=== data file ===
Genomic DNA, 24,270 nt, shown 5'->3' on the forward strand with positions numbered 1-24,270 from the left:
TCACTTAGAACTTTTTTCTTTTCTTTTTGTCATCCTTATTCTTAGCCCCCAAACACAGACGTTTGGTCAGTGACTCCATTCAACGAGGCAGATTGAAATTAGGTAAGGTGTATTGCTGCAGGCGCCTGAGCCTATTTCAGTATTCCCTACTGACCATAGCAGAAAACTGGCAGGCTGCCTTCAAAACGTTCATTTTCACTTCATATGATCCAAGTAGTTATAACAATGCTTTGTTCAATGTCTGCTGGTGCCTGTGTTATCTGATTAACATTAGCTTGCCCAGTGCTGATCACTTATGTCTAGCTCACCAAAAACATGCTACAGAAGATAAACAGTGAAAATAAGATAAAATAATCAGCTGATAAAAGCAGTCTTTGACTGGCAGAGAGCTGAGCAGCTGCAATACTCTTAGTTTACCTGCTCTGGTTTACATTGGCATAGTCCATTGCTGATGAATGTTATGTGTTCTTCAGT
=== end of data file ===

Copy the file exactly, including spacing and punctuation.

Genomic DNA, 24,270 nt, shown 5'->3' on the forward strand with positions numbered 1-24,270 from the left:
TCACTTAGAACTTTTTTCTTTTCTTTTTGTCATCCTTATTCTTAGCCCCCAAACACAGACGTTTGGTCAGTGACTCCATTCAACGAGGCAGATTGAAATTAGGTAAGGTGTATTGCTGCAGGCGCCTGAGCCTATTTCAGTATTCCCTACTGACCATAGCAGAAAACTGGCAGGCTGCCTTCAAAACGTTCATTTTCACTTCATATGATCCAAGTAGTTATAACAATGCTTTGTTCAATGTCTGCTGGTGCCTGTGTTATCTGATTAACATTAGCTTGCCCAGTGCTGATCACTTATGTCTAGCTCACCAAAAACATGCTACAGAAGATAAACAGTGAAAATAAGATAAAATAATCAGCTGATAAAAGCAGTCTTTGACTGGCAGAGAGCTGAGCAGCTGCAATACTCTTAGTTTACCTGCTCTGGTTTACATTGGCATAGTCCATTGCTGATGAATGTTATGTGTTCTTCAGT